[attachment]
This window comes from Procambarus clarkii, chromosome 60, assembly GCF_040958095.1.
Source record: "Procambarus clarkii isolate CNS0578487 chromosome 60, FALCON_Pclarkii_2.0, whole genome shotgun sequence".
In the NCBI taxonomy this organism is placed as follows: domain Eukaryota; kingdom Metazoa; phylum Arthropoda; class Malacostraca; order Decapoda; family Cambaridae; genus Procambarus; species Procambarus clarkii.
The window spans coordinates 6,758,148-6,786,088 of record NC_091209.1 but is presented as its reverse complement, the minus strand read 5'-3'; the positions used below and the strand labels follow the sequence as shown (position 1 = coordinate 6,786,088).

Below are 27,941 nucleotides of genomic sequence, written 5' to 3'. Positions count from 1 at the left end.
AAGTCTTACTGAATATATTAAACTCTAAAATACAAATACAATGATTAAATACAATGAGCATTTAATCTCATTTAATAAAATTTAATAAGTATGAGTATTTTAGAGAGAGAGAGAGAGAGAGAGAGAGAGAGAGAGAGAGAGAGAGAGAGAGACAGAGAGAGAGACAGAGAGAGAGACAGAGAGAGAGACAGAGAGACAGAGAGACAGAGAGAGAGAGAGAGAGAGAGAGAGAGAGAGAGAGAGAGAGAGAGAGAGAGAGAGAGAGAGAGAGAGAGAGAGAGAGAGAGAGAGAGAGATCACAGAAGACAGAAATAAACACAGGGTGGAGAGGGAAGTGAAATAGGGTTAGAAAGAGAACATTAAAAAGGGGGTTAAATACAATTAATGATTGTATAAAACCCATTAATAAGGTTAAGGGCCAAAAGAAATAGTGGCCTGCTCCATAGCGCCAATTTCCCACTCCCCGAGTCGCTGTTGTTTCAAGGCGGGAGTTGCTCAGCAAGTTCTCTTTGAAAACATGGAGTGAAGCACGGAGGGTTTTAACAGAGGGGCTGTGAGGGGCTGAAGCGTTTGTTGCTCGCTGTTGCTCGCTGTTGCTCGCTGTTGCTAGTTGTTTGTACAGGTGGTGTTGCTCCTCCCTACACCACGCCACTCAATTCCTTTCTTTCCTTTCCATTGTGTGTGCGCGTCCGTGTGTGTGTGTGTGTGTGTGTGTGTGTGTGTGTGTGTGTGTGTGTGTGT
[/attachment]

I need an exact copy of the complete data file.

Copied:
This window comes from Procambarus clarkii, chromosome 60, assembly GCF_040958095.1.
Source record: "Procambarus clarkii isolate CNS0578487 chromosome 60, FALCON_Pclarkii_2.0, whole genome shotgun sequence".
In the NCBI taxonomy this organism is placed as follows: domain Eukaryota; kingdom Metazoa; phylum Arthropoda; class Malacostraca; order Decapoda; family Cambaridae; genus Procambarus; species Procambarus clarkii.
The window spans coordinates 6,758,148-6,786,088 of record NC_091209.1 but is presented as its reverse complement, the minus strand read 5'-3'; the positions used below and the strand labels follow the sequence as shown (position 1 = coordinate 6,786,088).

Below are 27,941 nucleotides of genomic sequence, written 5' to 3'. Positions count from 1 at the left end.
AAGTCTTACTGAATATATTAAACTCTAAAATACAAATACAATGATTAAATACAATGAGCATTTAATCTCATTTAATAAAATTTAATAAGTATGAGTATTTTAGAGAGAGAGAGAGAGAGAGAGAGAGAGAGAGAGAGAGAGAGAGAGAGAGACAGAGAGAGAGACAGAGAGAGAGACAGAGAGAGAGACAGAGAGACAGAGAGACAGAGAGAGAGAGAGAGAGAGAGAGAGAGAGAGAGAGAGAGAGAGAGAGAGAGAGAGAGAGAGAGAGAGAGAGAGAGAGAGAGAGAGAGAGATCACAGAAGACAGAAATAAACACAGGGTGGAGAGGGAAGTGAAATAGGGTTAGAAAGAGAACATTAAAAAGGGGGTTAAATACAATTAATGATTGTATAAAACCCATTAATAAGGTTAAGGGCCAAAAGAAATAGTGGCCTGCTCCATAGCGCCAATTTCCCACTCCCCGAGTCGCTGTTGTTTCAAGGCGGGAGTTGCTCAGCAAGTTCTCTTTGAAAACATGGAGTGAAGCACGGAGGGTTTTAACAGAGGGGCTGTGAGGGGCTGAAGCGTTTGTTGCTCGCTGTTGCTCGCTGTTGCTCGCTGTTGCTAGTTGTTTGTACAGGTGGTGTTGCTCCTCCCTACACCACGCCACTCAATTCCTTTCTTTCCTTTCCATTGTGTGTGCGCGTCCGTGTGTGTGTGTGTGTGTGTGTGTGTGTGTGTGTGTGTGTGTGTGTGTGT